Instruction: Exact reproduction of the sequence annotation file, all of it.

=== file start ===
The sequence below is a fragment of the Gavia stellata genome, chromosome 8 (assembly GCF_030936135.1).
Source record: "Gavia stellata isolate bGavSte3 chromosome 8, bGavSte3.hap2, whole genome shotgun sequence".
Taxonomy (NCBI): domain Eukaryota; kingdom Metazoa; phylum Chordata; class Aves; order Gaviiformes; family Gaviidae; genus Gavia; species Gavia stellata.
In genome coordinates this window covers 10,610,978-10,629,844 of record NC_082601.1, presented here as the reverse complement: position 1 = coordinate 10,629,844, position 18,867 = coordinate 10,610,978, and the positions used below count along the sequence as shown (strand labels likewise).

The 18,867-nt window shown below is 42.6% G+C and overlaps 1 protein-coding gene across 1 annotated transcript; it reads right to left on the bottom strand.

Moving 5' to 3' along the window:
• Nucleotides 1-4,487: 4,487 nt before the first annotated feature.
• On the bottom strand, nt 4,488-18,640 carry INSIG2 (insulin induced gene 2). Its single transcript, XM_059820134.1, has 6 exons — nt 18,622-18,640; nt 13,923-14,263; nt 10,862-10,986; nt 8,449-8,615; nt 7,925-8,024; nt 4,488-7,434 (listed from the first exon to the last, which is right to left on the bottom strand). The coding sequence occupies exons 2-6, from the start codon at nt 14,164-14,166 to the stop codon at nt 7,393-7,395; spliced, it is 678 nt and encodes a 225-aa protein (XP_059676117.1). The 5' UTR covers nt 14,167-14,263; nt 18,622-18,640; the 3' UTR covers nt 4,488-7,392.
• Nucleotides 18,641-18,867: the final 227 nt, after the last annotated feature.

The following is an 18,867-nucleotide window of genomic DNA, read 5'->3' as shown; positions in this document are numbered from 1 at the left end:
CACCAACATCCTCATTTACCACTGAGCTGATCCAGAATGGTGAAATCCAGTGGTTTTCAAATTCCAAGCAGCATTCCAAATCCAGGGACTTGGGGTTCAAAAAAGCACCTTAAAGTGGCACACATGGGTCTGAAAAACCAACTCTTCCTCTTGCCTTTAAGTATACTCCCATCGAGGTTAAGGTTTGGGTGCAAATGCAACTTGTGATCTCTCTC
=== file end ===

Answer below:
The sequence below is a fragment of the Gavia stellata genome, chromosome 8 (assembly GCF_030936135.1).
Source record: "Gavia stellata isolate bGavSte3 chromosome 8, bGavSte3.hap2, whole genome shotgun sequence".
Taxonomy (NCBI): domain Eukaryota; kingdom Metazoa; phylum Chordata; class Aves; order Gaviiformes; family Gaviidae; genus Gavia; species Gavia stellata.
In genome coordinates this window covers 10,610,978-10,629,844 of record NC_082601.1, presented here as the reverse complement: position 1 = coordinate 10,629,844, position 18,867 = coordinate 10,610,978, and the positions used below count along the sequence as shown (strand labels likewise).

The 18,867-nt window shown below is 42.6% G+C and overlaps 1 protein-coding gene across 1 annotated transcript; it reads right to left on the bottom strand.

Moving 5' to 3' along the window:
• Nucleotides 1-4,487: 4,487 nt before the first annotated feature.
• On the bottom strand, nt 4,488-18,640 carry INSIG2 (insulin induced gene 2). Its single transcript, XM_059820134.1, has 6 exons — nt 18,622-18,640; nt 13,923-14,263; nt 10,862-10,986; nt 8,449-8,615; nt 7,925-8,024; nt 4,488-7,434 (listed from the first exon to the last, which is right to left on the bottom strand). The coding sequence occupies exons 2-6, from the start codon at nt 14,164-14,166 to the stop codon at nt 7,393-7,395; spliced, it is 678 nt and encodes a 225-aa protein (XP_059676117.1). The 5' UTR covers nt 14,167-14,263; nt 18,622-18,640; the 3' UTR covers nt 4,488-7,392.
• Nucleotides 18,641-18,867: the final 227 nt, after the last annotated feature.

The following is an 18,867-nucleotide window of genomic DNA, read 5'->3' as shown; positions in this document are numbered from 1 at the left end:
CACCAACATCCTCATTTACCACTGAGCTGATCCAGAATGGTGAAATCCAGTGGTTTTCAAATTCCAAGCAGCATTCCAAATCCAGGGACTTGGGGTTCAAAAAAGCACCTTAAAGTGGCACACATGGGTCTGAAAAACCAACTCTTCCTCTTGCCTTTAAGTATACTCCCATCGAGGTTAAGGTTTGGGTGCAAATGCAACTTGTGATCTCTCTC